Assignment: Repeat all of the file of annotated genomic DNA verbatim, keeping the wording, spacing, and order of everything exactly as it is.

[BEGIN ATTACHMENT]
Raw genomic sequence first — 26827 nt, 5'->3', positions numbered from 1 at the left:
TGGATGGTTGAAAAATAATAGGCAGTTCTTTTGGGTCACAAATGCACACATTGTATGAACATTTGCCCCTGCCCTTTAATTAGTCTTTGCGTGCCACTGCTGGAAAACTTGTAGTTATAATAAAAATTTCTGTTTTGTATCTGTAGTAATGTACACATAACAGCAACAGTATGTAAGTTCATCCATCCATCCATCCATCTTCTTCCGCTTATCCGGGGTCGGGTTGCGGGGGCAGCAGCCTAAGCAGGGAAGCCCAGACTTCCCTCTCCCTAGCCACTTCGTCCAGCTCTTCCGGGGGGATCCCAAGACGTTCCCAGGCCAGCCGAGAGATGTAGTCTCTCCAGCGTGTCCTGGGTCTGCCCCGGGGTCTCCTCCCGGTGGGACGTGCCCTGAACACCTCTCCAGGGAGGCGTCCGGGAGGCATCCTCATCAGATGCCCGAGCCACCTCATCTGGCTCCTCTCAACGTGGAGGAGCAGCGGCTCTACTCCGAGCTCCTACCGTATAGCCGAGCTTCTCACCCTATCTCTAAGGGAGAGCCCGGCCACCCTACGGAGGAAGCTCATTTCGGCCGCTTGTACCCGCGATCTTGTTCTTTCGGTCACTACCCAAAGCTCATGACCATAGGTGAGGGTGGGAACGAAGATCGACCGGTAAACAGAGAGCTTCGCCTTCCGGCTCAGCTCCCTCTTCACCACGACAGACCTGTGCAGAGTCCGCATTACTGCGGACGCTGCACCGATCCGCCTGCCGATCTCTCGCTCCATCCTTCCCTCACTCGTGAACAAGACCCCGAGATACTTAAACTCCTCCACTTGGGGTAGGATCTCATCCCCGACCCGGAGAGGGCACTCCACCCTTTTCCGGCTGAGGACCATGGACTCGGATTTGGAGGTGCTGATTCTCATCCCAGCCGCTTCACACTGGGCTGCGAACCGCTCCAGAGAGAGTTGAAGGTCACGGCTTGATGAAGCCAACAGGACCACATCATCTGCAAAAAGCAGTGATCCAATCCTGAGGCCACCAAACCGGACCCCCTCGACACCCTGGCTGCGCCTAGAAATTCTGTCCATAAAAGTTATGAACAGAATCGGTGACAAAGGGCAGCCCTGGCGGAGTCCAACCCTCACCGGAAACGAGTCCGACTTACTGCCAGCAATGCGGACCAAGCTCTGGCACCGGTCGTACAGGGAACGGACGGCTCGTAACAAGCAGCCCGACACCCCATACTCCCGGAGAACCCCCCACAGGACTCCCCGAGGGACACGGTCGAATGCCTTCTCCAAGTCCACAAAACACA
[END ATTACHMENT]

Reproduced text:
Raw genomic sequence first — 26827 nt, 5'->3', positions numbered from 1 at the left:
TGGATGGTTGAAAAATAATAGGCAGTTCTTTTGGGTCACAAATGCACACATTGTATGAACATTTGCCCCTGCCCTTTAATTAGTCTTTGCGTGCCACTGCTGGAAAACTTGTAGTTATAATAAAAATTTCTGTTTTGTATCTGTAGTAATGTACACATAACAGCAACAGTATGTAAGTTCATCCATCCATCCATCCATCTTCTTCCGCTTATCCGGGGTCGGGTTGCGGGGGCAGCAGCCTAAGCAGGGAAGCCCAGACTTCCCTCTCCCTAGCCACTTCGTCCAGCTCTTCCGGGGGGATCCCAAGACGTTCCCAGGCCAGCCGAGAGATGTAGTCTCTCCAGCGTGTCCTGGGTCTGCCCCGGGGTCTCCTCCCGGTGGGACGTGCCCTGAACACCTCTCCAGGGAGGCGTCCGGGAGGCATCCTCATCAGATGCCCGAGCCACCTCATCTGGCTCCTCTCAACGTGGAGGAGCAGCGGCTCTACTCCGAGCTCCTACCGTATAGCCGAGCTTCTCACCCTATCTCTAAGGGAGAGCCCGGCCACCCTACGGAGGAAGCTCATTTCGGCCGCTTGTACCCGCGATCTTGTTCTTTCGGTCACTACCCAAAGCTCATGACCATAGGTGAGGGTGGGAACGAAGATCGACCGGTAAACAGAGAGCTTCGCCTTCCGGCTCAGCTCCCTCTTCACCACGACAGACCTGTGCAGAGTCCGCATTACTGCGGACGCTGCACCGATCCGCCTGCCGATCTCTCGCTCCATCCTTCCCTCACTCGTGAACAAGACCCCGAGATACTTAAACTCCTCCACTTGGGGTAGGATCTCATCCCCGACCCGGAGAGGGCACTCCACCCTTTTCCGGCTGAGGACCATGGACTCGGATTTGGAGGTGCTGATTCTCATCCCAGCCGCTTCACACTGGGCTGCGAACCGCTCCAGAGAGAGTTGAAGGTCACGGCTTGATGAAGCCAACAGGACCACATCATCTGCAAAAAGCAGTGATCCAATCCTGAGGCCACCAAACCGGACCCCCTCGACACCCTGGCTGCGCCTAGAAATTCTGTCCATAAAAGTTATGAACAGAATCGGTGACAAAGGGCAGCCCTGGCGGAGTCCAACCCTCACCGGAAACGAGTCCGACTTACTGCCAGCAATGCGGACCAAGCTCTGGCACCGGTCGTACAGGGAACGGACGGCTCGTAACAAGCAGCCCGACACCCCATACTCCCGGAGAACCCCCCACAGGACTCCCCGAGGGACACGGTCGAATGCCTTCTCCAAGTCCACAAAACACA